FIG. 9 is a cross-sectional view of the receptacle 42 and plug 61 coupled together in operative relationship through the users outer clothing. The plug receptacle 42 is affixed to the body garment 11, and two layers of outer clothing 82 are indicated as overlying the plug receptacle. As shown, the pin prongs 62 of the plug 61, being about the diameter of ordinary straight pins, are penetrated through the outer garments 82 and caused to enter their appropriate eyelet receptacles 47. In this way, the electrical pulse output of generator 81 is coupled by cable 69 to the plug 61 into receptacle 42. By appropriate selection of the position of the selector switch through knob 60, the desired body electrodes of the garment 11 are energized to stimulate the mody muscles of that area.
Energization of the electrodes in the upper body garment 12 is effected in the same way as above-described, by inserting a pin plug substantially identical to plug 61 in the upper body garment plug receptacle 41.
Suitable pulse generator circuits for purposes of the present invention are well known in the art. One appropriate circuit is illustrated and described in the copending application of the present inventor, Ser. No. 598,845, filed Dec. 2, I966, and entitled Electrical Muscle Stimulator, and the disclosure of that application is incorporated by reference into this specification.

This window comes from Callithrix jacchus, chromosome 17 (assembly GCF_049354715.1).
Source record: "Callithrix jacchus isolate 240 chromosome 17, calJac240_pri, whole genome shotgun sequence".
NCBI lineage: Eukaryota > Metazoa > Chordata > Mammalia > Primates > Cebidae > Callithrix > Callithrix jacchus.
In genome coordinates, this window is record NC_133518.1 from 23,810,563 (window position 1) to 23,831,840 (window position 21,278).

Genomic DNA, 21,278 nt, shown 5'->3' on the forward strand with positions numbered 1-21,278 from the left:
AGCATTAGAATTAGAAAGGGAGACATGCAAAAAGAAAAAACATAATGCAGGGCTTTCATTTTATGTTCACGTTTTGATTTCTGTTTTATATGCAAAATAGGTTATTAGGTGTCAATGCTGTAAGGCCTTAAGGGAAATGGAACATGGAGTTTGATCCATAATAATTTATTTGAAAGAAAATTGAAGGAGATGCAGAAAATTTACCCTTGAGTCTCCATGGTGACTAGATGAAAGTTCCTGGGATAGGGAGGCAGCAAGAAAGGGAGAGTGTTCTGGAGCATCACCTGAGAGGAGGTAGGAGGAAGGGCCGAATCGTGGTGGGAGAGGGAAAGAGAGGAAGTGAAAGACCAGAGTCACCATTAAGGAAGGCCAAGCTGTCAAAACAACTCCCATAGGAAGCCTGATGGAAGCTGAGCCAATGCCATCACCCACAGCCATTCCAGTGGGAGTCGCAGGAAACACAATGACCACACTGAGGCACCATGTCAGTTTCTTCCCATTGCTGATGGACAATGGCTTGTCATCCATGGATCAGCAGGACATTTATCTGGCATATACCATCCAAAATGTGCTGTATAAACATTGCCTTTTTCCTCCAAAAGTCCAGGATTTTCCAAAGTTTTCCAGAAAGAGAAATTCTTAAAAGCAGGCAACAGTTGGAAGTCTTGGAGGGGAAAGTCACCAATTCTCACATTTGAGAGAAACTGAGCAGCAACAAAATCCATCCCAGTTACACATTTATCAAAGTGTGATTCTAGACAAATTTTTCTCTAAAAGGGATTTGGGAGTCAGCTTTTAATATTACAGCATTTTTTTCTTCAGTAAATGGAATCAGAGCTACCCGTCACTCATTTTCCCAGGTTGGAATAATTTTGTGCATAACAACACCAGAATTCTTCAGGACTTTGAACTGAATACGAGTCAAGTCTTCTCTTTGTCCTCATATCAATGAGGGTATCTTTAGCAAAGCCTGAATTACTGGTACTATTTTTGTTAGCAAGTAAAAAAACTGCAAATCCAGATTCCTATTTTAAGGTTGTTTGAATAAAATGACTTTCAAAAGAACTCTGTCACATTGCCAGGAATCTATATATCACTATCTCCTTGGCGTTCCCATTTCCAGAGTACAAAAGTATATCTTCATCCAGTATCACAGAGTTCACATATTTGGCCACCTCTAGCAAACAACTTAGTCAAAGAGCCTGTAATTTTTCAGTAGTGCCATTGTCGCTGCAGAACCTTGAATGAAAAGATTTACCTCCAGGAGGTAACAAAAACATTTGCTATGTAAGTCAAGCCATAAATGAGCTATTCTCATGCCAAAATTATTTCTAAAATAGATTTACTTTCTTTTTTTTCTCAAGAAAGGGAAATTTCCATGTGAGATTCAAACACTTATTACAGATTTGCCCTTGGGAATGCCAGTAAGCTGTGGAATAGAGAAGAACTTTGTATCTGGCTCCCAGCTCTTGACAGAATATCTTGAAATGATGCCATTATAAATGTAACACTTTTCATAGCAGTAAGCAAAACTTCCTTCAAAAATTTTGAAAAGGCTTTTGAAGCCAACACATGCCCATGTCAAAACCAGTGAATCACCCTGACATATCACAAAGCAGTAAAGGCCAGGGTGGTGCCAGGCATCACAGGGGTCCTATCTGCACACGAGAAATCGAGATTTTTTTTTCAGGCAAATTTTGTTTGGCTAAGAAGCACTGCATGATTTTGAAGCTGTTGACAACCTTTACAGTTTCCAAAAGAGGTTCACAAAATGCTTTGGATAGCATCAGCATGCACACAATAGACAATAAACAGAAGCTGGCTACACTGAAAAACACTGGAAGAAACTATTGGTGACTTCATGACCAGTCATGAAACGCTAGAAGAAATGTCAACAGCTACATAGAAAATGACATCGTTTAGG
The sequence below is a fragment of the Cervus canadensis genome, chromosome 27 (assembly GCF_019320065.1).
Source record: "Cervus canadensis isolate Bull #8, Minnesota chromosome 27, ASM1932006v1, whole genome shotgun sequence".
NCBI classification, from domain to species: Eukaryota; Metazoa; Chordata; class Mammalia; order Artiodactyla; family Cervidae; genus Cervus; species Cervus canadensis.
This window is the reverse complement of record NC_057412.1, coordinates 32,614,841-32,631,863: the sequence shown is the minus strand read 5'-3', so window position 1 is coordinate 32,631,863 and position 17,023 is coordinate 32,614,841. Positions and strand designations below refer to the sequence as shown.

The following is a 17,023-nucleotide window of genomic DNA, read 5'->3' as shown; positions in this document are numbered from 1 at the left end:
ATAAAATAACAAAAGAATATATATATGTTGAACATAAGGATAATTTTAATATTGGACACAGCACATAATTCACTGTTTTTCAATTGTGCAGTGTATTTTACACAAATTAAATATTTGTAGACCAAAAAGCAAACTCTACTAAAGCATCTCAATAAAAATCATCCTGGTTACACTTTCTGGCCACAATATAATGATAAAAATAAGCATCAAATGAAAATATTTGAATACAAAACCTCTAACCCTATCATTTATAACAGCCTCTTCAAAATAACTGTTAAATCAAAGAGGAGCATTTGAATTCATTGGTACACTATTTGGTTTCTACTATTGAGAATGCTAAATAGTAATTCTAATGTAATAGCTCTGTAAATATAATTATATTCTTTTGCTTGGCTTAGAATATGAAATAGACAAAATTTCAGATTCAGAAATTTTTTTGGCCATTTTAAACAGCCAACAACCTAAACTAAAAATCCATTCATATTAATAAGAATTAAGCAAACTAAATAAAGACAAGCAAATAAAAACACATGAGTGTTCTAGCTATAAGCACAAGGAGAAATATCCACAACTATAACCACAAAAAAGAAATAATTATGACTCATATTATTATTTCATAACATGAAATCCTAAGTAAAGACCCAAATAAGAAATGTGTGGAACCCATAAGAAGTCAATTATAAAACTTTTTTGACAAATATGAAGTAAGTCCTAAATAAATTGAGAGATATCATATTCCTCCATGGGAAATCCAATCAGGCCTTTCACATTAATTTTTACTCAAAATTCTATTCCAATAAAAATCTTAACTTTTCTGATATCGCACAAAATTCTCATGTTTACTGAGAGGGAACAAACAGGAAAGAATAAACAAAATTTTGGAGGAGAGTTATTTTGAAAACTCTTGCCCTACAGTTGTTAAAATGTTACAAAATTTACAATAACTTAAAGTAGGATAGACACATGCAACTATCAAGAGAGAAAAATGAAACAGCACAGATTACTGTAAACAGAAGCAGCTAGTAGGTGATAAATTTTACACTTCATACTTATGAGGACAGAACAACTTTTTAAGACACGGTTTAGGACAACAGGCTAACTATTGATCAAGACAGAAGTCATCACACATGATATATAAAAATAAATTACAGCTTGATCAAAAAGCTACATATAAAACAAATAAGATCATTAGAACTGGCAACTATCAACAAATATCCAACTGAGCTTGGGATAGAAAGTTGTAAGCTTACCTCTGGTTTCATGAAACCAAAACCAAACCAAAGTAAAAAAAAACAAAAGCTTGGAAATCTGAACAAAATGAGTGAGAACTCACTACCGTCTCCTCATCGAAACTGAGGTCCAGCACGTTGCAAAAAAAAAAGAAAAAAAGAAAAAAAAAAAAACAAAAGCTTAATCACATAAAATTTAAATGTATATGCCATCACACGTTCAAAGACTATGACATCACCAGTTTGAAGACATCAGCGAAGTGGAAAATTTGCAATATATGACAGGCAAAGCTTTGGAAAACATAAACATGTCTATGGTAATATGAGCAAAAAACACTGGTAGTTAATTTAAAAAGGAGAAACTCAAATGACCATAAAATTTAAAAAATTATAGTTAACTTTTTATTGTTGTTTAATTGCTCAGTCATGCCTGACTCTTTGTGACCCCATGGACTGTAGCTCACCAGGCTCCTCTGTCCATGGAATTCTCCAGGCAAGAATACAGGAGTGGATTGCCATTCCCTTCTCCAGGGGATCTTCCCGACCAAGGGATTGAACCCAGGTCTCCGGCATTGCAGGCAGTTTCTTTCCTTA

Although it is preferred, as illustrated, to incorporate the selector switch in the pin plug, it is apparent that the plug can be merely a plug connected by a multistrand cable to the pulse generator; and the selector switch can be incorporated in the generator housing.
A second embodiment of the invention illustrated in FIGS. 11-16 utilizes a somewhat different mode of energizing the body contact electrodes. The body garments 11 and 12 shown in FIG. 11 are identical to the garments illustrated in FIGS. 1 and 2, and contain the same body contact electrodes and the same electrode leads 53 and 54. These portions of the system therefore need not be redescribed. Instead of the pin plug receptacles 41 and 42 of FIGS. 1 and 2, however, in the embodiment of FIG. 11 these are replaced by an induction or radiated energy pick up circuit and selector switch combination, indicated as 41 for the upper body garment 12 and 42' for the lower body garment 11.